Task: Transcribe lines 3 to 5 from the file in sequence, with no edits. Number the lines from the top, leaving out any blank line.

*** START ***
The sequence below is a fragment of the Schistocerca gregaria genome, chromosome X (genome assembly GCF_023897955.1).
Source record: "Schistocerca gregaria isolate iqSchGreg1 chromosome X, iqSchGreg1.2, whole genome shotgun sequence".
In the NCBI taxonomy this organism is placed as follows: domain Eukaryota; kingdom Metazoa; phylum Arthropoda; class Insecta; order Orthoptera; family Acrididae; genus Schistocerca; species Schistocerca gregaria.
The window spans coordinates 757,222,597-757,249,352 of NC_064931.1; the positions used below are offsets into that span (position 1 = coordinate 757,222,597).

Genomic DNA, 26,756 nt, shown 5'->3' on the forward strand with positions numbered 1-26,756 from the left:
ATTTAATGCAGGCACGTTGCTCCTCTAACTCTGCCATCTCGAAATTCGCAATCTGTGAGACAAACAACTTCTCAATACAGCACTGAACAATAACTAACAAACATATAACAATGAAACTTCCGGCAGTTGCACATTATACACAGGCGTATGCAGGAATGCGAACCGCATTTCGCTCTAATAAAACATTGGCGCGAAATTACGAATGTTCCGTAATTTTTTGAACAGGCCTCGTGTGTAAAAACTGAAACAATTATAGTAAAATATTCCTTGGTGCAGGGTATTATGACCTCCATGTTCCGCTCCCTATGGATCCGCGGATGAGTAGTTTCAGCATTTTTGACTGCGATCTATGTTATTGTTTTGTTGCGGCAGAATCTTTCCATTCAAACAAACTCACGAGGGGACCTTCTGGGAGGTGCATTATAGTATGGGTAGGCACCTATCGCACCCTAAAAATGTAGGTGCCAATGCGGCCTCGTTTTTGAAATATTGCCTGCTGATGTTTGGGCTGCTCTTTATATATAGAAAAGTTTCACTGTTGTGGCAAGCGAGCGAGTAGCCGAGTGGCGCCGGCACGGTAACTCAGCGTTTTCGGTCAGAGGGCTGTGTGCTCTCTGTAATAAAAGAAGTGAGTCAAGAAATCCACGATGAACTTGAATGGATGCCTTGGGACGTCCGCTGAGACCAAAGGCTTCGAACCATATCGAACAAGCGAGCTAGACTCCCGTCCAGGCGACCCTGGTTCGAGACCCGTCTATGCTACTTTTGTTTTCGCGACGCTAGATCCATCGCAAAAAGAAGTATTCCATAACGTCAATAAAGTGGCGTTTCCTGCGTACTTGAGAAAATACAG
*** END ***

In the NCBI taxonomy this organism is placed as follows: domain Eukaryota; kingdom Metazoa; phylum Arthropoda; class Insecta; order Orthoptera; family Acrididae; genus Schistocerca; species Schistocerca gregaria.
The window spans coordinates 757,222,597-757,249,352 of NC_064931.1; the positions used below are offsets into that span (position 1 = coordinate 757,222,597).

Genomic DNA, 26,756 nt, shown 5'->3' on the forward strand with positions numbered 1-26,756 from the left: